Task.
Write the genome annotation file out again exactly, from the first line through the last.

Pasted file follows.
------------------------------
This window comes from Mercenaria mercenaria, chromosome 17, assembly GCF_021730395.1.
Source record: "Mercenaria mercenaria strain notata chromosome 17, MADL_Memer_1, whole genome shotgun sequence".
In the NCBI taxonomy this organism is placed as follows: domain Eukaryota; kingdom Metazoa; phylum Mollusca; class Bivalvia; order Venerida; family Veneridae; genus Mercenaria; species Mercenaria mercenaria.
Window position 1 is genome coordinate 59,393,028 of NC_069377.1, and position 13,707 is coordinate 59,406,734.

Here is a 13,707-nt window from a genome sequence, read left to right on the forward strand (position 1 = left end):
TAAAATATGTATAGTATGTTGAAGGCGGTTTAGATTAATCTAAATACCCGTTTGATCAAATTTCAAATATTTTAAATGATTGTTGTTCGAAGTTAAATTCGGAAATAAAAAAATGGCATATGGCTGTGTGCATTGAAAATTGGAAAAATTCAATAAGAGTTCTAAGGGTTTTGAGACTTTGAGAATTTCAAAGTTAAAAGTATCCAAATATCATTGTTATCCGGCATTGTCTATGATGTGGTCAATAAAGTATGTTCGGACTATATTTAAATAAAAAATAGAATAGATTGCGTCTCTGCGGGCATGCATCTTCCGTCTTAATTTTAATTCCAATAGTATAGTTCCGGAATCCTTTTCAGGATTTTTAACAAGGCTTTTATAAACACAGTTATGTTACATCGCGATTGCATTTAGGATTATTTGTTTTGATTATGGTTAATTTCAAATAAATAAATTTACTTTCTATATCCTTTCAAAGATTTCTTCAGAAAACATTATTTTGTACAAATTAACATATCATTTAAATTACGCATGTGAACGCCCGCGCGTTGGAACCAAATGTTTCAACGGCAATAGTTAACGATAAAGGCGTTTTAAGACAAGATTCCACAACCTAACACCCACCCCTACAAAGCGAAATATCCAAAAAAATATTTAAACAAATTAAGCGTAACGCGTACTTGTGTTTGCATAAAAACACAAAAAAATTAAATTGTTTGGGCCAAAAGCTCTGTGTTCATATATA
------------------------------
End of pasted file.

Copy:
This window comes from Mercenaria mercenaria, chromosome 17, assembly GCF_021730395.1.
Source record: "Mercenaria mercenaria strain notata chromosome 17, MADL_Memer_1, whole genome shotgun sequence".
In the NCBI taxonomy this organism is placed as follows: domain Eukaryota; kingdom Metazoa; phylum Mollusca; class Bivalvia; order Venerida; family Veneridae; genus Mercenaria; species Mercenaria mercenaria.
Window position 1 is genome coordinate 59,393,028 of NC_069377.1, and position 13,707 is coordinate 59,406,734.

Here is a 13,707-nt window from a genome sequence, read left to right on the forward strand (position 1 = left end):
TAAAATATGTATAGTATGTTGAAGGCGGTTTAGATTAATCTAAATACCCGTTTGATCAAATTTCAAATATTTTAAATGATTGTTGTTCGAAGTTAAATTCGGAAATAAAAAAATGGCATATGGCTGTGTGCATTGAAAATTGGAAAAATTCAATAAGAGTTCTAAGGGTTTTGAGACTTTGAGAATTTCAAAGTTAAAAGTATCCAAATATCATTGTTATCCGGCATTGTCTATGATGTGGTCAATAAAGTATGTTCGGACTATATTTAAATAAAAAATAGAATAGATTGCGTCTCTGCGGGCATGCATCTTCCGTCTTAATTTTAATTCCAATAGTATAGTTCCGGAATCCTTTTCAGGATTTTTAACAAGGCTTTTATAAACACAGTTATGTTACATCGCGATTGCATTTAGGATTATTTGTTTTGATTATGGTTAATTTCAAATAAATAAATTTACTTTCTATATCCTTTCAAAGATTTCTTCAGAAAACATTATTTTGTACAAATTAACATATCATTTAAATTACGCATGTGAACGCCCGCGCGTTGGAACCAAATGTTTCAACGGCAATAGTTAACGATAAAGGCGTTTTAAGACAAGATTCCACAACCTAACACCCACCCCTACAAAGCGAAATATCCAAAAAAATATTTAAACAAATTAAGCGTAACGCGTACTTGTGTTTGCATAAAAACACAAAAAAATTAAATTGTTTGGGCCAAAAGCTCTGTGTTCATATATA